U.S. Senate Does Rare Good Thing

Donald Trump shrank the size of Bears Ears National Monument last January. Photo: Katherine Frey/The Washington Post/Getty Images

The U.S. Senate voted 92-to-8 to pass a 662-page public lands package on Tuesday afternoon, the Washington Post reported. Major environmental groups praised the bill, which the Post called the “most sweeping conservation legislation in a decade.”

Environmental victories have been rare during Donald Trump’s presidency. The president steadfastly denies the reality of climate change and maintains close alliances with fossil-fuel industries; he recently nominated a former coal lobbyist and a former oil lobbyist to head the Environmental Protection Agency and the Department of Interior, respectively. He’s also hostile to public lands: He drastically shrank the Bears Ears and Grand Staircase-Escalante national monuments in Utah last January, and according to the National Resources Defense Council, the Bureau of Land Management has opened 90 percent of its 248 million acres of public land to leasing by the oil and gas industry. Trump isn’t exactly John Muir, and his party’s not much better.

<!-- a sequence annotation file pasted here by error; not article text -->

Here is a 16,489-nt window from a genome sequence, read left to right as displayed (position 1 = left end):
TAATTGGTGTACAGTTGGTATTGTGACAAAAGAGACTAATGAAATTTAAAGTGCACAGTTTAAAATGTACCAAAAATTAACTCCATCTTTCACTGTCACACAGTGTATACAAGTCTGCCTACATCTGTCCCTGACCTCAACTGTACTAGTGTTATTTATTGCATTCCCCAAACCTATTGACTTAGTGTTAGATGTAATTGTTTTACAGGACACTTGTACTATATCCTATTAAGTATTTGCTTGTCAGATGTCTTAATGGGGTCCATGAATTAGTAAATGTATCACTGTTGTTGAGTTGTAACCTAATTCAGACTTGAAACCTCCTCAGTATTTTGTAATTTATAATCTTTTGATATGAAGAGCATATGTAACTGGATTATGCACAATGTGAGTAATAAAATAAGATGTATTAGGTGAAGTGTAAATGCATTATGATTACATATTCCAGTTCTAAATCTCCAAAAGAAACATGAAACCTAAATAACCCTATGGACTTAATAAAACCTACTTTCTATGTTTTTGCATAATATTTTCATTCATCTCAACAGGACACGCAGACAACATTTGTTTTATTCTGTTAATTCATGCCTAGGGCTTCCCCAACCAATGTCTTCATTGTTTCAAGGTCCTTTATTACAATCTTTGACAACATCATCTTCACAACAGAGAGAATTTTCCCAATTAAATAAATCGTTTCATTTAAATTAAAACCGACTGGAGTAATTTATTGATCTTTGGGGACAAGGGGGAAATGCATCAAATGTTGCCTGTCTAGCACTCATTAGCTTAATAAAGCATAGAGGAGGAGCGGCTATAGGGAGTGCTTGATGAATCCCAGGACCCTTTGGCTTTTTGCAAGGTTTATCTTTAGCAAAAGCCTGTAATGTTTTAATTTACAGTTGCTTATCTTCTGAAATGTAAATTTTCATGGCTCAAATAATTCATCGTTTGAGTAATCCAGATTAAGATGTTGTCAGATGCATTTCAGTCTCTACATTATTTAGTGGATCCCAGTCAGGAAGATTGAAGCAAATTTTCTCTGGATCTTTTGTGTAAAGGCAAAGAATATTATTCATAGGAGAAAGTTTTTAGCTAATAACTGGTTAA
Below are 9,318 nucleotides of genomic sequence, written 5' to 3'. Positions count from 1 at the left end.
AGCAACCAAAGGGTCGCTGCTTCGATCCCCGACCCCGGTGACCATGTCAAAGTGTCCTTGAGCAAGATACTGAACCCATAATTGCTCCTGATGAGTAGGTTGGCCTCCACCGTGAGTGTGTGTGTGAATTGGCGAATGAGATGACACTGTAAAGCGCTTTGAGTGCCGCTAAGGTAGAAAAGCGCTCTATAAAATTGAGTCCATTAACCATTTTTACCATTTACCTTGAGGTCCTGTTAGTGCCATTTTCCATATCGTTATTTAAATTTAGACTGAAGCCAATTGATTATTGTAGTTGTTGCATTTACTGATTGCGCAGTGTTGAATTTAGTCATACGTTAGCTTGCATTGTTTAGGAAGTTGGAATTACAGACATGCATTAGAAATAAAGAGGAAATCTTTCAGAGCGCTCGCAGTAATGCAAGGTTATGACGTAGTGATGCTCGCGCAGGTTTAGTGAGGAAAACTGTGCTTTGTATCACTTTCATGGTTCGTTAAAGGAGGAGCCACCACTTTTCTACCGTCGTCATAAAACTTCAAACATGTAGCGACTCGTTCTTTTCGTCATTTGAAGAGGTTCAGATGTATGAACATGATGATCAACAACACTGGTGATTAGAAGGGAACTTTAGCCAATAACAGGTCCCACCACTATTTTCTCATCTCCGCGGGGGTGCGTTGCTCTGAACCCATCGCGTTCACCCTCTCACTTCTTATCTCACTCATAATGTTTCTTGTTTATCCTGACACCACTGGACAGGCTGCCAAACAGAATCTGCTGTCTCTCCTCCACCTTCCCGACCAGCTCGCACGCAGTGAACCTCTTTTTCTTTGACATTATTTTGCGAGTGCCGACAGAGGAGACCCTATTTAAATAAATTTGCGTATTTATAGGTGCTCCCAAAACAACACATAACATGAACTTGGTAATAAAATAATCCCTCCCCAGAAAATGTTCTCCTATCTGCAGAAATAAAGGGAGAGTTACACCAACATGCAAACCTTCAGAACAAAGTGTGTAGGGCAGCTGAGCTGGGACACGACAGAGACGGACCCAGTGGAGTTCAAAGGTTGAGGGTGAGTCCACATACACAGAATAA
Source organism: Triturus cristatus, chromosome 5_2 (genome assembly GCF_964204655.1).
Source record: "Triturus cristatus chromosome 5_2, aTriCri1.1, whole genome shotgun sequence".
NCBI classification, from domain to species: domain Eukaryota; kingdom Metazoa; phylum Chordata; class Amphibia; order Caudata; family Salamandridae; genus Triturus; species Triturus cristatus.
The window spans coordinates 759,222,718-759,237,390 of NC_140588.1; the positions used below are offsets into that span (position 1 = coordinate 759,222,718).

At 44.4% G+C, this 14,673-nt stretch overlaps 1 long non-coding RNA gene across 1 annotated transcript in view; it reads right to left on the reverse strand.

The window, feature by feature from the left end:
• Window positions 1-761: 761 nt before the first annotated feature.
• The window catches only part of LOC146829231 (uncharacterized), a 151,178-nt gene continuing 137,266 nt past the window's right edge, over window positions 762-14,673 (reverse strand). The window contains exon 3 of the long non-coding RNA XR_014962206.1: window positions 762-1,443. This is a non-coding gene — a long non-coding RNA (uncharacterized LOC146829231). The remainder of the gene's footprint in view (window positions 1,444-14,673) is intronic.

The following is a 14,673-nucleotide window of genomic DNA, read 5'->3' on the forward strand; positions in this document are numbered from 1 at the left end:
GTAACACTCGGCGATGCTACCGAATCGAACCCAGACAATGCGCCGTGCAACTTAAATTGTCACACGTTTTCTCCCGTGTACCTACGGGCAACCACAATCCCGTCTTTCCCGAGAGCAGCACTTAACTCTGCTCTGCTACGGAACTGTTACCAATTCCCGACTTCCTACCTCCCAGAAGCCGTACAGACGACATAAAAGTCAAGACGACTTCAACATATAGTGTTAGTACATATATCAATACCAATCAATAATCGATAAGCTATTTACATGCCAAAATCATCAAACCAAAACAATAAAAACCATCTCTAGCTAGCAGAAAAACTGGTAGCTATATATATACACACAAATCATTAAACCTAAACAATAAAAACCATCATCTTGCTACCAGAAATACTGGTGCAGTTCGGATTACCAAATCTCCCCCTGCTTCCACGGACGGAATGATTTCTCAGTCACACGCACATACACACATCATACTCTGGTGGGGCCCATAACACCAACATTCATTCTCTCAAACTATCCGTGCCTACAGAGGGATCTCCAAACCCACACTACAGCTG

Tuesday’s bill doesn’t mean that Republicans have come around on the subject of climate change, or that they’ve become enthusiastic conservationists. But as the Post put it, the package was “crammed full of provisions for nearly every senator who cast a vote Tuesday.” The resulting bill accomplishes some longstanding environmental goals:

“Perhaps the most significant change the legislation would make is permanently authorizing a federal program that funnels offshore drilling revenue to conserve everything from major national parks and wildlife preserves to local baseball diamonds and basketball courts. Authorization for the popular program, the Land and Water Conservation Fund (LWCF), lapsed months ago due to the partial government shutdown and other disputes. Liberals like the fact that the money allows agencies to set aside land for wildlife habitat. Conservatives like the fact that taxpayers don’t have to foot the bill for it.”

The package also increases the size of the Death Valley and Joshua Tree national parks; the latter made headlines during the government shutdown, after vandals created illegal roads, marked rocks with graffiti, and damaged at least one of its famous Joshua trees. In addition, the package expands hunting and fishing rights on federal land and reauthorizes the Neotropical Migratory Bird Conservation Act. Despite Trump’s customary hostility to conservation, the Post also reported that White House officials have indicated that the president intends to sign the bill if it passes the House — which seems likely, considering that Democrats now control the chamber. The public lands package might be a rare, bright spot in an otherwise grim era for American politics.

Senators Actually Did Something Positive for the Environment